Author Sarah Tucker shares her thoughts on the reaction to the death of Margaret Thatcher
I can’t really remember much about when Maggie Thatcher was in power. I know my parents were full of praise for her because our country was almost third world when she became PM, strikes crippling industries, rubbish being left on the streets and she broke the unions – something that was thought impossible. She stood up to them and it took a lot of courage to do so.
Thatcher achieved something that no man in this government now or since her time in power has managed to emulate. Once they get to power they appear as weak as piss. Or they are as weak as piss and it’s not an illusion or something even the spin can’t get rid of. Strength of character is very hard to fake even when you have professionals telling you how to come across.
I was at a party at Christmas full of great pretenders (actors and politicians) where one minister admitted (sounding more like an actor than a politician) that he spends more time dealing with the press and his image than does dealing with the job in hand. The simpering little man will probably be our next Prime Minister. As another guest commented: “He’s all fur coat, no knickers” but then so were a lot in that room.
Turning to the “I hate everything Thatcher stood for” camp, I was reminded by a journalist friend that many of my novels were inspired by her. Or rather the characters within it. The City oiks, the “greed is good” and their excesses were encouraged by her policies although I actually think that was more to do with the policies of Blair and the loathesome Brown.
I am known for my dislike of bankers, which is as much personal as it is professional. They are not a personable bunch the traders and those at the top, their smug superciliousness seeping through despite their hours of media training. They embody the win at all costs, selfish materialism, all ambition no talent or substance mentality that is now considered a virtue and the only thing of value. Those who work in the City value only what makes money. It’s not a cliche, it’s true. If it’s not worth its weight in gold, it has no value. They even talk about people as liabilities and have the divorces and dysfunctional children to testify to it. Their ambition has bounced off into other areas of everyday society. Ambition without talent or substance is rewarded in all its guises. Am I the only one who looks at those in the spotlight these days and feels like the little boy in The Emperor Wears No Clothes?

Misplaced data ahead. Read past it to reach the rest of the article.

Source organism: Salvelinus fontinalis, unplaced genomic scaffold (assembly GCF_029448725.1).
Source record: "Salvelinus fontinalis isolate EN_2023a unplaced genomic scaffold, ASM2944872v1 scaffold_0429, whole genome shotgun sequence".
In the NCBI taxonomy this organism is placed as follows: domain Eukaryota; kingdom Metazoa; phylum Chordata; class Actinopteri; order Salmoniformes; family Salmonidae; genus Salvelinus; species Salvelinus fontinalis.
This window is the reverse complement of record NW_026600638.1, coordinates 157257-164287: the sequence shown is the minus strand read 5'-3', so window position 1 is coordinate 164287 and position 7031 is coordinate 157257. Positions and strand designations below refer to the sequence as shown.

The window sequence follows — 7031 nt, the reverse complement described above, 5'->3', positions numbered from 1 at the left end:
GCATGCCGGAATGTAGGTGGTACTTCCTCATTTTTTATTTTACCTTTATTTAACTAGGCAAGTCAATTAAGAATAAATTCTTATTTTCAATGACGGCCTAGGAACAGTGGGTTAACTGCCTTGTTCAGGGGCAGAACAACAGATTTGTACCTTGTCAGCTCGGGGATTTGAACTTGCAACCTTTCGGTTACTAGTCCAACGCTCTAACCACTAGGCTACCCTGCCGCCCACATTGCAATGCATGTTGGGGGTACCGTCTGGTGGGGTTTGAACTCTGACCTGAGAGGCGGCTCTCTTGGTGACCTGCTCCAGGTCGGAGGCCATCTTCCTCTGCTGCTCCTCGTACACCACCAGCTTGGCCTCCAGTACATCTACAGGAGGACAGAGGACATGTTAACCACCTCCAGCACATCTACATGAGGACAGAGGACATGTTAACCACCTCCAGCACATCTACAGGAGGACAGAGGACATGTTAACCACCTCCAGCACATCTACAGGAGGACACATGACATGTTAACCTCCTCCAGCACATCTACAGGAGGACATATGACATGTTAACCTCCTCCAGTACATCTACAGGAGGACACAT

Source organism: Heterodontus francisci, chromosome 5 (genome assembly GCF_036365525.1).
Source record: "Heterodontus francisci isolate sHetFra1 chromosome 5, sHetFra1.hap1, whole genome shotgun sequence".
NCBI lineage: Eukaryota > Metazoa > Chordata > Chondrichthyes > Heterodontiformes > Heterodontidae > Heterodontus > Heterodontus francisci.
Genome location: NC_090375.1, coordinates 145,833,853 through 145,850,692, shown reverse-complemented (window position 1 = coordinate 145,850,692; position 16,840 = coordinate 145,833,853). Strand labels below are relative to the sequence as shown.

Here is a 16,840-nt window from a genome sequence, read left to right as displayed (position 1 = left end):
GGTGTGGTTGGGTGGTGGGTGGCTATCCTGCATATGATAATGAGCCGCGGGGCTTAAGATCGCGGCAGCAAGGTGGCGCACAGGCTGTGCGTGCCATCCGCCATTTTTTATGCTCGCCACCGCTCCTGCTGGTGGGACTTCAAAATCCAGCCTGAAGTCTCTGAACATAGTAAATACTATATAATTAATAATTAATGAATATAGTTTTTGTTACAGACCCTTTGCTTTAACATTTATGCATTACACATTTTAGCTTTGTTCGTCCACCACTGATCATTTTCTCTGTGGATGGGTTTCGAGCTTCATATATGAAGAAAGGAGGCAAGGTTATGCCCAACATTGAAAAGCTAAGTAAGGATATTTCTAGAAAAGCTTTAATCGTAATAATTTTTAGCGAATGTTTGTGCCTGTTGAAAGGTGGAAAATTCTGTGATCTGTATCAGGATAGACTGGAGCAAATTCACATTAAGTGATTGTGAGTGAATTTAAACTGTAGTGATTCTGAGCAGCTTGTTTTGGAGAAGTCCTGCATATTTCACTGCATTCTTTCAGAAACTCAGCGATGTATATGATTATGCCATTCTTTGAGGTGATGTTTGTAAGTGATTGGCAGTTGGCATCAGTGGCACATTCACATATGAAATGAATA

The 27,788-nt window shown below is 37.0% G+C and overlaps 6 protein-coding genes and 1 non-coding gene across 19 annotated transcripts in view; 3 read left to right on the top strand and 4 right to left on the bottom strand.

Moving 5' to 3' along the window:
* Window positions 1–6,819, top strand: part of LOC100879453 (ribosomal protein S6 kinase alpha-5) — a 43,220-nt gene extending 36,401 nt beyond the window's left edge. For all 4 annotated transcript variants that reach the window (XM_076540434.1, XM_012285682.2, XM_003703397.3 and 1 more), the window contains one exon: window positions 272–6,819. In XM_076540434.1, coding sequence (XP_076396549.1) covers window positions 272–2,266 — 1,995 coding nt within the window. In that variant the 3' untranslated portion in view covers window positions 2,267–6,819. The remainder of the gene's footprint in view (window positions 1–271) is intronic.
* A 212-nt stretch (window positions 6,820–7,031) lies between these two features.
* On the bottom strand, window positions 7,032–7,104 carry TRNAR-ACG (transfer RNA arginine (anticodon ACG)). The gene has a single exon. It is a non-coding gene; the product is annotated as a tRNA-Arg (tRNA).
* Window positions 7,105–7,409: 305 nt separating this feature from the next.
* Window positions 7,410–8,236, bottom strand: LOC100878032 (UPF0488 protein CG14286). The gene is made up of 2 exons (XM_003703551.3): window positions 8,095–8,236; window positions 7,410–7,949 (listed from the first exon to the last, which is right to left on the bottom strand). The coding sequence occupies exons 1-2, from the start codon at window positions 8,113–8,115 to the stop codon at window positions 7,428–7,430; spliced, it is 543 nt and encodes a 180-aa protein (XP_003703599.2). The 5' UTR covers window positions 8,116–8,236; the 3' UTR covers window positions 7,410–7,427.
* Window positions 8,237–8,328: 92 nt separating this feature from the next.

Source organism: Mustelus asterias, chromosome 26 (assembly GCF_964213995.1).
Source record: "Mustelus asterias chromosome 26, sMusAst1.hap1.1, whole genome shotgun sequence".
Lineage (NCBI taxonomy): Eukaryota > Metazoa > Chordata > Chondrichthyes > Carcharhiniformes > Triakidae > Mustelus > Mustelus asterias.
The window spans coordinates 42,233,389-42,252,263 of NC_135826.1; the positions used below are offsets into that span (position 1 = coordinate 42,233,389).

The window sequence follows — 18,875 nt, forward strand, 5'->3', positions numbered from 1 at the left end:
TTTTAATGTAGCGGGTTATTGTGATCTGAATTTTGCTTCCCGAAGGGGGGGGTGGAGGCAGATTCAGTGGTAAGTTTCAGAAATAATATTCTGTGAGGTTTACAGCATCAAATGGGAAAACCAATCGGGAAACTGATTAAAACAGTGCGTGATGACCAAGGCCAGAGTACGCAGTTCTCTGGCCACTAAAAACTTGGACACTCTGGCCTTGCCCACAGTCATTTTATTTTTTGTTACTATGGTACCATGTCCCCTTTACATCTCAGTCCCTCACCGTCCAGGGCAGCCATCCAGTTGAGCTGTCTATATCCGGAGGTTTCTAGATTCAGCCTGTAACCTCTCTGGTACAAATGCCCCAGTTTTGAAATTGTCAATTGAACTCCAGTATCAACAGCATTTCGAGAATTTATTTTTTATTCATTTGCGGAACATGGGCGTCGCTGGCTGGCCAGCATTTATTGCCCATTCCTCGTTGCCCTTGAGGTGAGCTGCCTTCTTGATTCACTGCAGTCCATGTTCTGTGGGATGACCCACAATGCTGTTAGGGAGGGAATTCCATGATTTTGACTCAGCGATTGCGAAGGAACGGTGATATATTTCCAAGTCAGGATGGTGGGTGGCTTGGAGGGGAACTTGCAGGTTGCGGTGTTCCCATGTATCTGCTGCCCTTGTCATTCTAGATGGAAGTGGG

Thatcher focused on the economics, had no time for sense and sensibility and although the excellent Hugo Young in his eulogy on her in The Times last week wrote she didn’t care what people thought of her, she cared enough to hire a top advertising agency to make her policies sell to a populace that desperately needed a hero and a strong one. Well, what they got was a dictator who despite her own strength, lacked the courage to surround herself with strong men and women and that was one of her gravest mistakes. Weak men are treacherous.
So, I will not be booing at Maggie’s funeral but I understand those who will. She was a strong woman amongst in the main weak men because she chose to surround herself with weak men and lacked the courage to bring in strong women, of which there should have been a greater choice. Perhaps like me, she chose to go to the wrong parties.
Sarah Tucker is an award winning travel journalist, novelist, producer and broadcaster. She has edited, produced and presented her own radio and TV series as well as presenting reports for BBC Holiday Programme and anchored I Want That House on ITV. She is the author of best selling novels The Playground Mafia (short listed for the Good Housekeeping book of the year 2007) The Battle for Big School, The Last Year of Being Single, and The Control Freak Chronicles.
For more information about Sarah Tucker, go to: http://www.sarahtucker.info
Buy The Playground Mafia on Amazon at: http://www.amazon.co.uk/Playground-Mafia-Sarah-Tucker/dp/0099498456/ref=sr_1_7/202-9265101-5575054?ie=UTF8&s=books&qid=1193856472&sr=1-7
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